Embedded sensors are changing the way we manufacture products, operate airplanes, interact at theme parks and monitor sick kids, so why wouldn’t they also change retail. Here’s how shopping could change.
Data from Mary Meeker’s latest report on internet trends illustrates how much the mobile OS market has changed since 2007. But there some important reasons to believe that the next six years could be just as disruptive.
If the last ten years were about mobile computing, the next ten years will be about wearable computing. And as a result, the type of content we share with the internet will also change.
In its series on data centers and power the New York Times ignored many of the strides the industry is making toward energy efficiency, but it the bigger problem is that it ignored the potential of the web to reduce our energy consumption.
DocuSign, the e-signature company that you probably used to sign your last offer job offer or mortgage application, has raised $50 million in additional funding and will add Mary Meeker to its board, as was first reported by TechCrunch and filed with the SEC.
Education startup Codecademy — which promises to help anyone learn to program with its game-like online courses — is stepping up to the international market with a $10 million round of funding from new backers including Index Ventures and Kleiner Perkins.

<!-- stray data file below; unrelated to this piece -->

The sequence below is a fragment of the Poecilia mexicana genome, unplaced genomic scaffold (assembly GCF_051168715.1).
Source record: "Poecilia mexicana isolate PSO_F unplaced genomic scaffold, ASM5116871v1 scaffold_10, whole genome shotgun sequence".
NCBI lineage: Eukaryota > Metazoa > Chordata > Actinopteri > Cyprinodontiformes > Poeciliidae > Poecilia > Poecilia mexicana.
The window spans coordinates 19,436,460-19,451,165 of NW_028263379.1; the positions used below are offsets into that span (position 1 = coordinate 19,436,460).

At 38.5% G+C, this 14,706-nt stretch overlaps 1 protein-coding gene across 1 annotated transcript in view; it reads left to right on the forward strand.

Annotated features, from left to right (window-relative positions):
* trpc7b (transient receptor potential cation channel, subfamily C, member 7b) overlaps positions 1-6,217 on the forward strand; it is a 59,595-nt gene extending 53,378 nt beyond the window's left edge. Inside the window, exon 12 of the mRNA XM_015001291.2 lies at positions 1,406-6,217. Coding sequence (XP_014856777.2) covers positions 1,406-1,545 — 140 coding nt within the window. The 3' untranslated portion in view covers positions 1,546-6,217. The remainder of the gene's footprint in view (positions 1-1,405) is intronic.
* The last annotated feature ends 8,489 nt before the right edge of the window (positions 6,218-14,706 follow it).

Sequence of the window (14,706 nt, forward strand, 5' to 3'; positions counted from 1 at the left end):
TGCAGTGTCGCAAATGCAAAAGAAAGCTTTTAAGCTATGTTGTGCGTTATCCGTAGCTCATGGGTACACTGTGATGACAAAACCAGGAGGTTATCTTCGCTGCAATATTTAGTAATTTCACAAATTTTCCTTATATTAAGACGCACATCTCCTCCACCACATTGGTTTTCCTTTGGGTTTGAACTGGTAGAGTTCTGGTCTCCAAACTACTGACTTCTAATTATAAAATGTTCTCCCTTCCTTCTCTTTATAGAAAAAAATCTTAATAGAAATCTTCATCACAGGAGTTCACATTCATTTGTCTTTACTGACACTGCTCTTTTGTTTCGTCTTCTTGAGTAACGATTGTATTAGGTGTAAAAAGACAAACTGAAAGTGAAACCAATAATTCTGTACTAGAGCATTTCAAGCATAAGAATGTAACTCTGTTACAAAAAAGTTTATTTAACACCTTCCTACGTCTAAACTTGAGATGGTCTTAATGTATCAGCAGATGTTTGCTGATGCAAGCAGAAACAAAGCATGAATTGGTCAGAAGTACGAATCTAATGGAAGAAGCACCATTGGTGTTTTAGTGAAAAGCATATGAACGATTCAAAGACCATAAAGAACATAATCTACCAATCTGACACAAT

A single chart from a presentation by internet analyst Mary Meeker illustrates why the decision to move away from print is such a difficult one for traditional media companies to make — and also why it so important that they do so.
All Things D’s D10 conference is dominating the news on an otherwise slow day, with Apple CEO Tim Cook giving his first major public interview since taking the helm last year. But I wanted to direct your attention to the presentation by Mary Meeker of Kleiner Perkins, who explained why CPMs are five times lower on mobile than they are on the desktop. Nobody has really figured out how to make money in mobile advertising, Kleiner explained, and companies like Google are finding that desktop strategies don’t easily transfer to smaller devices like phones and tablets. So as my colleague Tom Krazit illustrates here, Facebook isn’t the only one with a mobile problem.
It’s the question that has dogged Facebook and likely contributed to its IPO fiasco: does Facebook have a mobile problem? New data shows that it does: but then so does every Internet company trying to figure out how to make money in the mobile landgrab.
There are very few analysts who make the tech industry stop and listen. Mary Meeker is one of those analysts, and on Wednesday she delivered one of her trademark presentations touching on the global economy, the mobile opportunity, and Facebook’s unprecedented IPO.